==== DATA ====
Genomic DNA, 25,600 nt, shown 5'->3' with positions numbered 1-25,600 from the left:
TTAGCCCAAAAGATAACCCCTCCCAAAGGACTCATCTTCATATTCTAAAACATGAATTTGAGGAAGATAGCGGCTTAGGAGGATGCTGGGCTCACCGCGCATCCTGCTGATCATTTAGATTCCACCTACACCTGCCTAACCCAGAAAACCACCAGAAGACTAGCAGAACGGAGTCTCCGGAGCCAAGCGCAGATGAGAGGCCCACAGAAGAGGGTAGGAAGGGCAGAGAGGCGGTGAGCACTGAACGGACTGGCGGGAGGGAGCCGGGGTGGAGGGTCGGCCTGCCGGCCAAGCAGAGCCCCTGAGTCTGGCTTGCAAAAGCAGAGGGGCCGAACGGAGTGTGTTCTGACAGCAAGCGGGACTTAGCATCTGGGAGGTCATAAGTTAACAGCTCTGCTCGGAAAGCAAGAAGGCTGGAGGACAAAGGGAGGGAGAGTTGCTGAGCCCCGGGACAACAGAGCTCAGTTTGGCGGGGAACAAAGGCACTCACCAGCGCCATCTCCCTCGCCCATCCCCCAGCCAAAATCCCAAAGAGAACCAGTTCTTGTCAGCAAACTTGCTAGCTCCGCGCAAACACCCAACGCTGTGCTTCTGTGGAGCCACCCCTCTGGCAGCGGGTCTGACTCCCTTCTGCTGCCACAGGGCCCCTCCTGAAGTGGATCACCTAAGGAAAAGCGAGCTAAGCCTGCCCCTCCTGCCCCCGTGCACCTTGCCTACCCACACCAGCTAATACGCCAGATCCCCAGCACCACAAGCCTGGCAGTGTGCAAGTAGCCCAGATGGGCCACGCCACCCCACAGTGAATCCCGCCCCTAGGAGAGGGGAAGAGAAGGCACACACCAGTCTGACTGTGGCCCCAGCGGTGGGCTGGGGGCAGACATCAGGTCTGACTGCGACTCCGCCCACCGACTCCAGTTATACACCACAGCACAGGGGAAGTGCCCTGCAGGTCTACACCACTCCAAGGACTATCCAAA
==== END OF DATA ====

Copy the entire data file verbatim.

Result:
Genomic DNA, 25,600 nt, shown 5'->3' with positions numbered 1-25,600 from the left:
TTAGCCCAAAAGATAACCCCTCCCAAAGGACTCATCTTCATATTCTAAAACATGAATTTGAGGAAGATAGCGGCTTAGGAGGATGCTGGGCTCACCGCGCATCCTGCTGATCATTTAGATTCCACCTACACCTGCCTAACCCAGAAAACCACCAGAAGACTAGCAGAACGGAGTCTCCGGAGCCAAGCGCAGATGAGAGGCCCACAGAAGAGGGTAGGAAGGGCAGAGAGGCGGTGAGCACTGAACGGACTGGCGGGAGGGAGCCGGGGTGGAGGGTCGGCCTGCCGGCCAAGCAGAGCCCCTGAGTCTGGCTTGCAAAAGCAGAGGGGCCGAACGGAGTGTGTTCTGACAGCAAGCGGGACTTAGCATCTGGGAGGTCATAAGTTAACAGCTCTGCTCGGAAAGCAAGAAGGCTGGAGGACAAAGGGAGGGAGAGTTGCTGAGCCCCGGGACAACAGAGCTCAGTTTGGCGGGGAACAAAGGCACTCACCAGCGCCATCTCCCTCGCCCATCCCCCAGCCAAAATCCCAAAGAGAACCAGTTCTTGTCAGCAAACTTGCTAGCTCCGCGCAAACACCCAACGCTGTGCTTCTGTGGAGCCACCCCTCTGGCAGCGGGTCTGACTCCCTTCTGCTGCCACAGGGCCCCTCCTGAAGTGGATCACCTAAGGAAAAGCGAGCTAAGCCTGCCCCTCCTGCCCCCGTGCACCTTGCCTACCCACACCAGCTAATACGCCAGATCCCCAGCACCACAAGCCTGGCAGTGTGCAAGTAGCCCAGATGGGCCACGCCACCCCACAGTGAATCCCGCCCCTAGGAGAGGGGAAGAGAAGGCACACACCAGTCTGACTGTGGCCCCAGCGGTGGGCTGGGGGCAGACATCAGGTCTGACTGCGACTCCGCCCACCGACTCCAGTTATACACCACAGCACAGGGGAAGTGCCCTGCAGGTCTACACCACTCCAAGGACTATCCAAA